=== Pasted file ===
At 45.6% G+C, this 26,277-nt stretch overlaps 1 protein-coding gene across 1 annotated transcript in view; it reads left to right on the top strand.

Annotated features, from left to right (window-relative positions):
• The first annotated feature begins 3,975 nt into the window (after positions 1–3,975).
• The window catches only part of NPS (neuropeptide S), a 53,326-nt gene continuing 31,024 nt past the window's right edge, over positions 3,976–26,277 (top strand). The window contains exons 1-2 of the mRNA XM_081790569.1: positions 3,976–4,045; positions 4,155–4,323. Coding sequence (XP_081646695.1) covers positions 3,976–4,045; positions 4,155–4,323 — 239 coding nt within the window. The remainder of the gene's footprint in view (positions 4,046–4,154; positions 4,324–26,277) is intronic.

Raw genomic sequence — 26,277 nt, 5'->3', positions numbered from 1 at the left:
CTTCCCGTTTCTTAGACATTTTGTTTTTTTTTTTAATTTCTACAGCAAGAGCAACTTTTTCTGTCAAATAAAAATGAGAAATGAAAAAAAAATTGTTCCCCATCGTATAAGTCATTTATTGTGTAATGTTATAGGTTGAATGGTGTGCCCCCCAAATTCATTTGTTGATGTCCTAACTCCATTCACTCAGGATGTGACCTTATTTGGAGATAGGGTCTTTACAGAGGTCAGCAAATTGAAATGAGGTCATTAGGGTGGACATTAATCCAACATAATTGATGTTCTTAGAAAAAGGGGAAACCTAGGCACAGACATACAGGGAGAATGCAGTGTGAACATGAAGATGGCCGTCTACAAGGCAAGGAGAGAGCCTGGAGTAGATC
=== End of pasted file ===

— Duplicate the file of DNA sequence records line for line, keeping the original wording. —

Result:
At 45.6% G+C, this 26,277-nt stretch overlaps 1 protein-coding gene across 1 annotated transcript in view; it reads left to right on the top strand.

Annotated features, from left to right (window-relative positions):
• The first annotated feature begins 3,975 nt into the window (after positions 1–3,975).
• The window catches only part of NPS (neuropeptide S), a 53,326-nt gene continuing 31,024 nt past the window's right edge, over positions 3,976–26,277 (top strand). The window contains exons 1-2 of the mRNA XM_081790569.1: positions 3,976–4,045; positions 4,155–4,323. Coding sequence (XP_081646695.1) covers positions 3,976–4,045; positions 4,155–4,323 — 239 coding nt within the window. The remainder of the gene's footprint in view (positions 4,046–4,154; positions 4,324–26,277) is intronic.

Raw genomic sequence — 26,277 nt, 5'->3', positions numbered from 1 at the left:
CTTCCCGTTTCTTAGACATTTTGTTTTTTTTTTTAATTTCTACAGCAAGAGCAACTTTTTCTGTCAAATAAAAATGAGAAATGAAAAAAAAATTGTTCCCCATCGTATAAGTCATTTATTGTGTAATGTTATAGGTTGAATGGTGTGCCCCCCAAATTCATTTGTTGATGTCCTAACTCCATTCACTCAGGATGTGACCTTATTTGGAGATAGGGTCTTTACAGAGGTCAGCAAATTGAAATGAGGTCATTAGGGTGGACATTAATCCAACATAATTGATGTTCTTAGAAAAAGGGGAAACCTAGGCACAGACATACAGGGAGAATGCAGTGTGAACATGAAGATGGCCGTCTACAAGGCAAGGAGAGAGCCTGGAGTAGATC